Dispersed Organic Matter in Samples from the Western Continental Shelf of Southern Africa: Palynofacies Assemblages and Depositional Environments of Late Cretaceous and Younger Sediments
The composition and distribution of dispersed microscopic organic matter particles (phytoclasts) and palynomorphs in sediments and sedimentary rocks reflect factors that influenced their production in their original environments, transport to depositional sites, burial, and post-depositional changes. Thus, they can be used as proxies for reconstructing provenance, temporal and spatial paleoenvironmental conditions, and diagenetic changes. In this study, phytoclasts and palynomorphs in 55 spot samples from Upper Cretaceous, Eocene, Miocene and uppermost Pleistocene sediments on the western continental shelf of Namibia and South Africa were examined. They were used to test lateral depositional facies inferred from unpublished micropaleontological analysis, and to decipher any stratigraphic trends in the distribution of the organic particles in the sediments. Thirteen types of phytoclasts and palynomorphs were identified and analyzed in two ways: visually with basic quantitative techniques and statistically with two multivariate techniques. Three components, namely amorphous organic matter, wood, and black debris, were visually and statistically significant. Average linkage cluster analysis of these three components and discrete changes in the amounts of marine palynomorphs and other terrigenously derived organic material, such as spores and pollen, brown-black fragments, and plant tissues, delineated seven palynofacies assemblages. by contrast, principal components analysis revealed two groups of samples based on the amounts of amorphous organic matter and wood. Five groups of samples (referred to as associations) were identified visually from the pattern of organic matter distribution and compared with the statistical results. A palynofacies depositional model is proposed to re-evaluate the fluvial to inner shelf settings previously inferred for the sediments. Some clear stratigraphic trends were obvious in both sets of results, such as the dominance of amorphous organic matter in Turonian, Coniacian, and uppermost Pleistocene sediments, and higher percentages of black debris in the older sediments. These trends appear to be controlled more by provenance and depositional conditions than by age. The dominance of amorphous organic matter in several uppermost Pleistocene sediments (deposited during a global fall in sea level) were attributed to in-situ physical and biological degradation of mostly marine algal material in an inner shelf setting.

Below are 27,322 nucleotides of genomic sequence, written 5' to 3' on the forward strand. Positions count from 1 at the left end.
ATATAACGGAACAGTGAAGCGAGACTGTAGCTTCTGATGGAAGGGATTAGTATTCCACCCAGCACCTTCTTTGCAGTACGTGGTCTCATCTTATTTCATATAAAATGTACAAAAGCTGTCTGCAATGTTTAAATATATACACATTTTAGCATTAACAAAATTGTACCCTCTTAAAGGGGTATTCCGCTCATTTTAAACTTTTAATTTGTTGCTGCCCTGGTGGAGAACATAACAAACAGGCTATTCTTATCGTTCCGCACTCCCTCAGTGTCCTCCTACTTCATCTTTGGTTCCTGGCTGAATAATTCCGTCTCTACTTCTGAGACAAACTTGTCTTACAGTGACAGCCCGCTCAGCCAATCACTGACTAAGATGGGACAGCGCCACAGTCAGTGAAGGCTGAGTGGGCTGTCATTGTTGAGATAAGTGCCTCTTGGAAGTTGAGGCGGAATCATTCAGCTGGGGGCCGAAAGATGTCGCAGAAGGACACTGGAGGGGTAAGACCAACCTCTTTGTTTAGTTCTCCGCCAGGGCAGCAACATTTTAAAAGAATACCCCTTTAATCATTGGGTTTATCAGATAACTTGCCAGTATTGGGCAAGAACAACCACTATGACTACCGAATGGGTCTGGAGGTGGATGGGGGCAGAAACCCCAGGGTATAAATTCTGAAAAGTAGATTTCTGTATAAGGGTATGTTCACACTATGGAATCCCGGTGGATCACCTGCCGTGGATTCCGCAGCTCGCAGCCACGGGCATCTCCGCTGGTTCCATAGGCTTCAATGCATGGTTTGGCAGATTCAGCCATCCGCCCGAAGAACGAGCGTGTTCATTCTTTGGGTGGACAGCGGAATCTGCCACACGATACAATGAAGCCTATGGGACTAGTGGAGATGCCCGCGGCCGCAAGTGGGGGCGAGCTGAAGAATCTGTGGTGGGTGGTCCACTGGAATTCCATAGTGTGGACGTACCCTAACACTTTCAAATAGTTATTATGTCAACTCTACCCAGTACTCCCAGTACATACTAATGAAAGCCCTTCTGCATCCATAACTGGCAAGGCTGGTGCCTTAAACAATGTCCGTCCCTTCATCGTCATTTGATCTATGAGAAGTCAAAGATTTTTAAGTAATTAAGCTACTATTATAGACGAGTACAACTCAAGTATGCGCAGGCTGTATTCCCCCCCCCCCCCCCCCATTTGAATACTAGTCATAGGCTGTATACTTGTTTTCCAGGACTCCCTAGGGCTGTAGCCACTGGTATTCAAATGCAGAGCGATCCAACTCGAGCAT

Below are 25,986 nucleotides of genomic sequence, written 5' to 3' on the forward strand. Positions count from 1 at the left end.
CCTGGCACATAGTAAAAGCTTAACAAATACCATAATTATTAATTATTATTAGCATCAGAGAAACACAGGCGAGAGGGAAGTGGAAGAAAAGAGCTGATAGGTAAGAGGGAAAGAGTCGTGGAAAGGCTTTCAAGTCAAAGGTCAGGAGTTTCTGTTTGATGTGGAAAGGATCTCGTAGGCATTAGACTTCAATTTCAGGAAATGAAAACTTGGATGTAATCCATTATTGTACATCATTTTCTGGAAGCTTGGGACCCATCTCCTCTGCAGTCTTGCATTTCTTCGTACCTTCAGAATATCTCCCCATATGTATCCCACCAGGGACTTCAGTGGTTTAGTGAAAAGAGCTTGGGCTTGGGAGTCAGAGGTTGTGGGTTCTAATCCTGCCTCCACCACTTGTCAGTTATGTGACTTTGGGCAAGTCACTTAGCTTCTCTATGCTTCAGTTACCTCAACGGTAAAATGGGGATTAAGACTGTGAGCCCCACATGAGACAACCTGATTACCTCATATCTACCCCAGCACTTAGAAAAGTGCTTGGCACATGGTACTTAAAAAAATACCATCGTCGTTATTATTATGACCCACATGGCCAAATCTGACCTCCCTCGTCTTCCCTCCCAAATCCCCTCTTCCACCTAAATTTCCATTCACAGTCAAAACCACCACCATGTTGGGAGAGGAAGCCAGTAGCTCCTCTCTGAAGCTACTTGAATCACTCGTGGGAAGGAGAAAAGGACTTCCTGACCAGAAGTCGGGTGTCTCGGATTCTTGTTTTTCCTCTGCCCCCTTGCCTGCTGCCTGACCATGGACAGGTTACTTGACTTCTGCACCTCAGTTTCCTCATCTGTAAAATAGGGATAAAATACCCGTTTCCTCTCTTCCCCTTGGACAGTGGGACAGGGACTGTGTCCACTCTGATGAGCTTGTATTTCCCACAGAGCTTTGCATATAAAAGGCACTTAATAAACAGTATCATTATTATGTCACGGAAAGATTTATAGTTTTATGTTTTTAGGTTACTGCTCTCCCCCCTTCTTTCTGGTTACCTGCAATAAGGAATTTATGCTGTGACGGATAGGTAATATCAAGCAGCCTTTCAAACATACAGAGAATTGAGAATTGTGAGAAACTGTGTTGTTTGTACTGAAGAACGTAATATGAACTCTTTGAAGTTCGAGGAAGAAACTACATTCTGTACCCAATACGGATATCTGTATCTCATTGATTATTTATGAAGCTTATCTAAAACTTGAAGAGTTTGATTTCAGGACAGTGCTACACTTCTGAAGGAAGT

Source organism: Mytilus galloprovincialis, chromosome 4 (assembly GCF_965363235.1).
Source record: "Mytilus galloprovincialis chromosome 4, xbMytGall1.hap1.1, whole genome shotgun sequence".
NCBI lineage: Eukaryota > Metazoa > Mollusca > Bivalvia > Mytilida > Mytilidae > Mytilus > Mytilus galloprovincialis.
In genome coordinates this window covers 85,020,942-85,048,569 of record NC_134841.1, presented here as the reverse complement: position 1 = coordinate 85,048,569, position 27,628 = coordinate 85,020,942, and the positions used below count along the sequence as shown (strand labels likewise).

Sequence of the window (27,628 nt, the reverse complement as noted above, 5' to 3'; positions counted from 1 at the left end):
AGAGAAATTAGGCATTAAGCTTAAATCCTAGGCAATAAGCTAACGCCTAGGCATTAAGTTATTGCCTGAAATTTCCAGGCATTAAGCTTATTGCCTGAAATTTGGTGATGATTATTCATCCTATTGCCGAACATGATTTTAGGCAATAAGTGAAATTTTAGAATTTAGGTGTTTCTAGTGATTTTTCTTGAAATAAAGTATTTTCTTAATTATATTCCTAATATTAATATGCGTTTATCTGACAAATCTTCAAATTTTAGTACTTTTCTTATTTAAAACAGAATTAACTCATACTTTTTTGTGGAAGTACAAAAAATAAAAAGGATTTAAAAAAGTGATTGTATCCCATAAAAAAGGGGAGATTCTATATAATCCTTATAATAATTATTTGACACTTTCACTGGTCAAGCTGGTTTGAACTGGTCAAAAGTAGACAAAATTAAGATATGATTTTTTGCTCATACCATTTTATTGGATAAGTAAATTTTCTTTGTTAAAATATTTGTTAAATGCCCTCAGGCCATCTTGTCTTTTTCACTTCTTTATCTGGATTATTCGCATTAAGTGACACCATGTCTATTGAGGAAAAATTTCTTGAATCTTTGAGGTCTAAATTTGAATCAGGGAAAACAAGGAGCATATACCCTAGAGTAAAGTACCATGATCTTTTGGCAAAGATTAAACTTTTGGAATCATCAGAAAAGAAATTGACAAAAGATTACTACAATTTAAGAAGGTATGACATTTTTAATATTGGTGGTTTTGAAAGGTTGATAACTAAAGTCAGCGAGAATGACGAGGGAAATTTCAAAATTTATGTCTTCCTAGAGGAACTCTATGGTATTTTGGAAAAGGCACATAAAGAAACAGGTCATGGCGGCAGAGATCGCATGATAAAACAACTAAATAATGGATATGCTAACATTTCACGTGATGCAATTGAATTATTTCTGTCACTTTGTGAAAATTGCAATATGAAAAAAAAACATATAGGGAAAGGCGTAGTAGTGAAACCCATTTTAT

F. Oboh-Ikuenobe and S. E. de Villiers, "Dispersed Organic Matter in Samples from the Western Continental Shelf of Southern Africa: Palynofacies Assemblages and Depositional Environments of Late Cretaceous and Younger Sediments," Palaeogeography, Palaeoclimatology, Palaeoecology, Elsevier, Dec 2003.
The definitive version is available at http://dx.doi.org/10.1016/S0031-0182(03)00510-8
Geosciences and Geological and Petroleum Engineering
Keywords and Phrases
Namibia; South Africa; Palynofacies; Palynomorphs; Phytoclasts
Article - Journal
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